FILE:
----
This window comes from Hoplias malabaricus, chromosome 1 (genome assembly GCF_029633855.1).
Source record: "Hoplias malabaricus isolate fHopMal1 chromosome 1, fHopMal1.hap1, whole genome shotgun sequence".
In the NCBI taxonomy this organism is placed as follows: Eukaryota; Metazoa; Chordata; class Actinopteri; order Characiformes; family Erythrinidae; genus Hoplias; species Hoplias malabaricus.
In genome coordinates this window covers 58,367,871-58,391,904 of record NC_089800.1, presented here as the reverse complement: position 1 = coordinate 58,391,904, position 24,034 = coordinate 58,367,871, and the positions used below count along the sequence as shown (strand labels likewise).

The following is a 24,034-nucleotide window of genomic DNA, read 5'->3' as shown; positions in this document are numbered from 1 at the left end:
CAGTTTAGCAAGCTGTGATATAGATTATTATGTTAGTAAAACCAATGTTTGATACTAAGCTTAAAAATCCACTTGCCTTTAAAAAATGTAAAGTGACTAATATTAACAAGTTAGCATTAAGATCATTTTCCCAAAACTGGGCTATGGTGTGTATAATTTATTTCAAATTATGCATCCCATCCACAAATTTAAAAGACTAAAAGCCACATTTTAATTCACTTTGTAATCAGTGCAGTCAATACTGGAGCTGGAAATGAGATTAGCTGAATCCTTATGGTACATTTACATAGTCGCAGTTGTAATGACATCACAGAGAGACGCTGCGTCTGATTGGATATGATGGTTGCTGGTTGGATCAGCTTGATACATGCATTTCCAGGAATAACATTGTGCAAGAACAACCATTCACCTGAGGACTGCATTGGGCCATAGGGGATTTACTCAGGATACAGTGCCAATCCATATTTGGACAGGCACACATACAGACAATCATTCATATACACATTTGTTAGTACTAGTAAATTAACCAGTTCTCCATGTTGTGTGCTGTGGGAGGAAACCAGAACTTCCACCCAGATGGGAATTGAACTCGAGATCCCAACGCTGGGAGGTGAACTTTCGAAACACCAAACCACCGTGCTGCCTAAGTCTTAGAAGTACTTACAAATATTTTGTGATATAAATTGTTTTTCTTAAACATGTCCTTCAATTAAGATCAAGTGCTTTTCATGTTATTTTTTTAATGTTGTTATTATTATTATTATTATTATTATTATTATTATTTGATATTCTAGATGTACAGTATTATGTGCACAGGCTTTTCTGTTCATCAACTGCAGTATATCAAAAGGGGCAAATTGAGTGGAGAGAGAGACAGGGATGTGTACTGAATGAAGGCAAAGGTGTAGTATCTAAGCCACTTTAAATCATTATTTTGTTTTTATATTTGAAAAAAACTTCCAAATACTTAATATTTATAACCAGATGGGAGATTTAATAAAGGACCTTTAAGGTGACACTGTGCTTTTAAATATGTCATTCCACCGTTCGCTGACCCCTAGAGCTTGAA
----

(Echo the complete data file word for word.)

This window comes from Hoplias malabaricus, chromosome 1 (genome assembly GCF_029633855.1).
Source record: "Hoplias malabaricus isolate fHopMal1 chromosome 1, fHopMal1.hap1, whole genome shotgun sequence".
In the NCBI taxonomy this organism is placed as follows: Eukaryota; Metazoa; Chordata; class Actinopteri; order Characiformes; family Erythrinidae; genus Hoplias; species Hoplias malabaricus.
In genome coordinates this window covers 58,367,871-58,391,904 of record NC_089800.1, presented here as the reverse complement: position 1 = coordinate 58,391,904, position 24,034 = coordinate 58,367,871, and the positions used below count along the sequence as shown (strand labels likewise).

The following is a 24,034-nucleotide window of genomic DNA, read 5'->3' as shown; positions in this document are numbered from 1 at the left end:
CAGTTTAGCAAGCTGTGATATAGATTATTATGTTAGTAAAACCAATGTTTGATACTAAGCTTAAAAATCCACTTGCCTTTAAAAAATGTAAAGTGACTAATATTAACAAGTTAGCATTAAGATCATTTTCCCAAAACTGGGCTATGGTGTGTATAATTTATTTCAAATTATGCATCCCATCCACAAATTTAAAAGACTAAAAGCCACATTTTAATTCACTTTGTAATCAGTGCAGTCAATACTGGAGCTGGAAATGAGATTAGCTGAATCCTTATGGTACATTTACATAGTCGCAGTTGTAATGACATCACAGAGAGACGCTGCGTCTGATTGGATATGATGGTTGCTGGTTGGATCAGCTTGATACATGCATTTCCAGGAATAACATTGTGCAAGAACAACCATTCACCTGAGGACTGCATTGGGCCATAGGGGATTTACTCAGGATACAGTGCCAATCCATATTTGGACAGGCACACATACAGACAATCATTCATATACACATTTGTTAGTACTAGTAAATTAACCAGTTCTCCATGTTGTGTGCTGTGGGAGGAAACCAGAACTTCCACCCAGATGGGAATTGAACTCGAGATCCCAACGCTGGGAGGTGAACTTTCGAAACACCAAACCACCGTGCTGCCTAAGTCTTAGAAGTACTTACAAATATTTTGTGATATAAATTGTTTTTCTTAAACATGTCCTTCAATTAAGATCAAGTGCTTTTCATGTTATTTTTTTAATGTTGTTATTATTATTATTATTATTATTATTATTATTATTTGATATTCTAGATGTACAGTATTATGTGCACAGGCTTTTCTGTTCATCAACTGCAGTATATCAAAAGGGGCAAATTGAGTGGAGAGAGAGACAGGGATGTGTACTGAATGAAGGCAAAGGTGTAGTATCTAAGCCACTTTAAATCATTATTTTGTTTTTATATTTGAAAAAAACTTCCAAATACTTAATATTTATAACCAGATGGGAGATTTAATAAAGGACCTTTAAGGTGACACTGTGCTTTTAAATATGTCATTCCACCGTTCGCTGACCCCTAGAGCTTGAA